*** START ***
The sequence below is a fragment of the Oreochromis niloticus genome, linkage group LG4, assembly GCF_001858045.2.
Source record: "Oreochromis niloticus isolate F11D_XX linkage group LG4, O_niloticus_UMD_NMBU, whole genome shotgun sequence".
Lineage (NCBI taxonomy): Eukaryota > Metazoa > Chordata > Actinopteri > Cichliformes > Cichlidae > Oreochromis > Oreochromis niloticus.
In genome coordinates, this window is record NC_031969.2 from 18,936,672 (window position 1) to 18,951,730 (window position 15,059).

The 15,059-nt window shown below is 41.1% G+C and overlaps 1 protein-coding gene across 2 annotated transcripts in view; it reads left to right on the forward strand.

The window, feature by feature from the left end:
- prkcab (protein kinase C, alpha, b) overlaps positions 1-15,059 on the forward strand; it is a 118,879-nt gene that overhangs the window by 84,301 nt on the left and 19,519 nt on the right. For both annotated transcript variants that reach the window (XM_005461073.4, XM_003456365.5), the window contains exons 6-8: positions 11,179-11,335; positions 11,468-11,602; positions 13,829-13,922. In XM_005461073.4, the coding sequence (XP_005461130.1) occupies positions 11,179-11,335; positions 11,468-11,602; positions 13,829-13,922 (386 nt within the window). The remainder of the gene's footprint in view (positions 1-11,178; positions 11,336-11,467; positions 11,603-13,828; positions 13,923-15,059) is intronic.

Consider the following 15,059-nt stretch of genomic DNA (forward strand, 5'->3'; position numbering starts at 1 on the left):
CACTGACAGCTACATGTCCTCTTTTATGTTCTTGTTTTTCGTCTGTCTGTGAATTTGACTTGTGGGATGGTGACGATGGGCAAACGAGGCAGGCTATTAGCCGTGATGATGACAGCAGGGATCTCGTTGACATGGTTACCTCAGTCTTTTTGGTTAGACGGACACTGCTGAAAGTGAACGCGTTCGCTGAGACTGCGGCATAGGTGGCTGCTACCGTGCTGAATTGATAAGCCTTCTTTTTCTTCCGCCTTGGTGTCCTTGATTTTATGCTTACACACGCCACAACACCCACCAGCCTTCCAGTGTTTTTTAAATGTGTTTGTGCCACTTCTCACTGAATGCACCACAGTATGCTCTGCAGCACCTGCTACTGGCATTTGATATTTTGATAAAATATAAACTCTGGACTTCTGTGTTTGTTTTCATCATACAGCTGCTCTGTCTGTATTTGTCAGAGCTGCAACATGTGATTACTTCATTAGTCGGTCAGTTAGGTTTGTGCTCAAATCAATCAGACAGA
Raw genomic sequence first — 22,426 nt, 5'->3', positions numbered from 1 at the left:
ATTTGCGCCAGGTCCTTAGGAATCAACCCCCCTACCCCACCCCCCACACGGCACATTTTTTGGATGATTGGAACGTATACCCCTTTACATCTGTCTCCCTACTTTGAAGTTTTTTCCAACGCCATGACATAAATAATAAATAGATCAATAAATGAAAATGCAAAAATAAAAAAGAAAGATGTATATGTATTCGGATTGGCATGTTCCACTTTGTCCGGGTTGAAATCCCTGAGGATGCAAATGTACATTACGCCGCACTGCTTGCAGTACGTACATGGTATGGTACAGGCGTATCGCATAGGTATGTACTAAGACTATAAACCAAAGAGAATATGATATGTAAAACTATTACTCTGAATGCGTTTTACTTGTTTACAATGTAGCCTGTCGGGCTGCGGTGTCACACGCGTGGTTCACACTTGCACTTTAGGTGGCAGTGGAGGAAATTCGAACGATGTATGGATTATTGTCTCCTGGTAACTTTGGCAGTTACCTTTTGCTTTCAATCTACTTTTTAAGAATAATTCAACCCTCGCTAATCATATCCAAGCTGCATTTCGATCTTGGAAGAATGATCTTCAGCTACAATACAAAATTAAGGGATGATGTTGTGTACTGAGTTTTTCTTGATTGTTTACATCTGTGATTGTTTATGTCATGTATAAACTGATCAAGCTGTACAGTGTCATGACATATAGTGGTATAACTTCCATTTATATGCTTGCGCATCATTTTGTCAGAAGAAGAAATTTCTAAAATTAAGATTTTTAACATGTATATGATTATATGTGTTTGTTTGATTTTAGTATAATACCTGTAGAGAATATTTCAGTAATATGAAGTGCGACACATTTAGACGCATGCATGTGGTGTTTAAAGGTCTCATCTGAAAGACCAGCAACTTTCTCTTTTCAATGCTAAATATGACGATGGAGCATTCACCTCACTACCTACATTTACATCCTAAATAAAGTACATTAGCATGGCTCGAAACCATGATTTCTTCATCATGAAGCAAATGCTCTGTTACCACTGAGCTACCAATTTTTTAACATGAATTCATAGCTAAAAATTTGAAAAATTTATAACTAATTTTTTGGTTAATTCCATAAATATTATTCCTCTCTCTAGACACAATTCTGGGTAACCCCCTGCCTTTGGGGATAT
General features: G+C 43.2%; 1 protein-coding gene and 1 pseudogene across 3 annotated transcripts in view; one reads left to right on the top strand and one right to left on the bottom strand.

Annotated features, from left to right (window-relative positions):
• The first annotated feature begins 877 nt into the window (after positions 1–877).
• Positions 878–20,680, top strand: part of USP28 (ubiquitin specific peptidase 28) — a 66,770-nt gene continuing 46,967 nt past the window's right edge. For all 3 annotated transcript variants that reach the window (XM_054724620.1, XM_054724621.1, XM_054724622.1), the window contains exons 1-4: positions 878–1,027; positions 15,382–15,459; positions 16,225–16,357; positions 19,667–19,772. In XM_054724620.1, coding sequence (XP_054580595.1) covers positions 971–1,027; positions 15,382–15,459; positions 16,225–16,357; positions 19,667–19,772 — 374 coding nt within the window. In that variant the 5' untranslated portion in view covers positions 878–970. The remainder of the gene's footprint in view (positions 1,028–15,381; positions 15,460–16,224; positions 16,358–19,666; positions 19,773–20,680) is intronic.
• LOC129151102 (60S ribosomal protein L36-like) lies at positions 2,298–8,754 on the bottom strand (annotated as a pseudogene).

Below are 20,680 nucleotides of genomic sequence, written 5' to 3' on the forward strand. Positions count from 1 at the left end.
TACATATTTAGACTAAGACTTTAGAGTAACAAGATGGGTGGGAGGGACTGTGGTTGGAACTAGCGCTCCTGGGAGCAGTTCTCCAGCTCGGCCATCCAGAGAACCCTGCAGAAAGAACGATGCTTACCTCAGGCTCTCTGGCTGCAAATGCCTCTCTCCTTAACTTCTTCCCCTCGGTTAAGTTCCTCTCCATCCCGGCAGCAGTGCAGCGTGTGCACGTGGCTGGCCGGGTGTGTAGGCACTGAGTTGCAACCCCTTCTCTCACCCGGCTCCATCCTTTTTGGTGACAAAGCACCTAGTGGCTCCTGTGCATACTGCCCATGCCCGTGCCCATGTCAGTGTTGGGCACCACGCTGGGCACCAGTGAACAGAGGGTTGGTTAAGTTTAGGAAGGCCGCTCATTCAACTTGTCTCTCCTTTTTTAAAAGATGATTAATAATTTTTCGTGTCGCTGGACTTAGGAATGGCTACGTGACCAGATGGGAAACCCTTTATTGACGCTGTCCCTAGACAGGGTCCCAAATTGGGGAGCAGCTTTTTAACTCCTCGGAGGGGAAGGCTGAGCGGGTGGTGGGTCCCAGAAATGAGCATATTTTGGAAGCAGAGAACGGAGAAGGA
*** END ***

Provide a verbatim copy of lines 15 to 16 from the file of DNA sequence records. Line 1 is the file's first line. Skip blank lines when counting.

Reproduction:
• Positions 878–20,680, top strand: part of USP28 (ubiquitin specific peptidase 28) — a 66,770-nt gene continuing 46,967 nt past the window's right edge. For all 3 annotated transcript variants that reach the window (XM_054724620.1, XM_054724621.1, XM_054724622.1), the window contains exons 1-4: positions 878–1,027; positions 15,382–15,459; positions 16,225–16,357; positions 19,667–19,772. In XM_054724620.1, coding sequence (XP_054580595.1) covers positions 971–1,027; positions 15,382–15,459; positions 16,225–16,357; positions 19,667–19,772 — 374 coding nt within the window. In that variant the 5' untranslated portion in view covers positions 878–970. The remainder of the gene's footprint in view (positions 1,028–15,381; positions 15,460–16,224; positions 16,358–19,666; positions 19,773–20,680) is intronic.
• LOC129151102 (60S ribosomal protein L36-like) lies at positions 2,298–8,754 on the bottom strand (annotated as a pseudogene).